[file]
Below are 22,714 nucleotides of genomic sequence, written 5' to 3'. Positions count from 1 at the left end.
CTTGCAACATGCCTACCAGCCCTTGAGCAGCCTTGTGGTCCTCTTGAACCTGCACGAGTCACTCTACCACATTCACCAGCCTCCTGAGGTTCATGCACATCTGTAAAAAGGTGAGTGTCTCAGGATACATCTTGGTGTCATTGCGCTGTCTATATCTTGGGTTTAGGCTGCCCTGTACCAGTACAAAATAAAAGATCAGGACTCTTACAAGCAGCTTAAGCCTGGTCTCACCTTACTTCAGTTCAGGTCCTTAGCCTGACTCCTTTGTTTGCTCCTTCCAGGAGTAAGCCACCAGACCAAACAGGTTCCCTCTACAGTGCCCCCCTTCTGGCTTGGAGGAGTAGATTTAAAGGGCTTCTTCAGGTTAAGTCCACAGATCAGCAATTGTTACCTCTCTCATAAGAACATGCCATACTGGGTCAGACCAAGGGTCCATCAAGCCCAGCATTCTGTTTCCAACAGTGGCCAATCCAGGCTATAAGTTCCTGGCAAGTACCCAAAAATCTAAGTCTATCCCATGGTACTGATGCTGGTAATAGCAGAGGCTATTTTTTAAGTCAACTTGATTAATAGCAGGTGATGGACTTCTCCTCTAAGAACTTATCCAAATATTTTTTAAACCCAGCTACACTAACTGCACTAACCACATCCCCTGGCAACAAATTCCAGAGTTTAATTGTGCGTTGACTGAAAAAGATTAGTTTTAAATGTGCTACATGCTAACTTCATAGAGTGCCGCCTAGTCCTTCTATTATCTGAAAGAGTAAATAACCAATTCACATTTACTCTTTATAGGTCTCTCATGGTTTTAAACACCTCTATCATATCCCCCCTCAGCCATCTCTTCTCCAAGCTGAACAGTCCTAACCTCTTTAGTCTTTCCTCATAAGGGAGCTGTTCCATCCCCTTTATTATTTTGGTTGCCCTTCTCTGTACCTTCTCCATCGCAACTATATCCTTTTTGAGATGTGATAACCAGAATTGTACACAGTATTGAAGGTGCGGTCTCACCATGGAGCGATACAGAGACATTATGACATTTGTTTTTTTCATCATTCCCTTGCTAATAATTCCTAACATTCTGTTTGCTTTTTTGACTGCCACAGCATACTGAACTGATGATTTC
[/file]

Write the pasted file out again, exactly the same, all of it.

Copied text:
Below are 22,714 nucleotides of genomic sequence, written 5' to 3'. Positions count from 1 at the left end.
CTTGCAACATGCCTACCAGCCCTTGAGCAGCCTTGTGGTCCTCTTGAACCTGCACGAGTCACTCTACCACATTCACCAGCCTCCTGAGGTTCATGCACATCTGTAAAAAGGTGAGTGTCTCAGGATACATCTTGGTGTCATTGCGCTGTCTATATCTTGGGTTTAGGCTGCCCTGTACCAGTACAAAATAAAAGATCAGGACTCTTACAAGCAGCTTAAGCCTGGTCTCACCTTACTTCAGTTCAGGTCCTTAGCCTGACTCCTTTGTTTGCTCCTTCCAGGAGTAAGCCACCAGACCAAACAGGTTCCCTCTACAGTGCCCCCCTTCTGGCTTGGAGGAGTAGATTTAAAGGGCTTCTTCAGGTTAAGTCCACAGATCAGCAATTGTTACCTCTCTCATAAGAACATGCCATACTGGGTCAGACCAAGGGTCCATCAAGCCCAGCATTCTGTTTCCAACAGTGGCCAATCCAGGCTATAAGTTCCTGGCAAGTACCCAAAAATCTAAGTCTATCCCATGGTACTGATGCTGGTAATAGCAGAGGCTATTTTTTAAGTCAACTTGATTAATAGCAGGTGATGGACTTCTCCTCTAAGAACTTATCCAAATATTTTTTAAACCCAGCTACACTAACTGCACTAACCACATCCCCTGGCAACAAATTCCAGAGTTTAATTGTGCGTTGACTGAAAAAGATTAGTTTTAAATGTGCTACATGCTAACTTCATAGAGTGCCGCCTAGTCCTTCTATTATCTGAAAGAGTAAATAACCAATTCACATTTACTCTTTATAGGTCTCTCATGGTTTTAAACACCTCTATCATATCCCCCCTCAGCCATCTCTTCTCCAAGCTGAACAGTCCTAACCTCTTTAGTCTTTCCTCATAAGGGAGCTGTTCCATCCCCTTTATTATTTTGGTTGCCCTTCTCTGTACCTTCTCCATCGCAACTATATCCTTTTTGAGATGTGATAACCAGAATTGTACACAGTATTGAAGGTGCGGTCTCACCATGGAGCGATACAGAGACATTATGACATTTGTTTTTTTCATCATTCCCTTGCTAATAATTCCTAACATTCTGTTTGCTTTTTTGACTGCCACAGCATACTGAACTGATGATTTC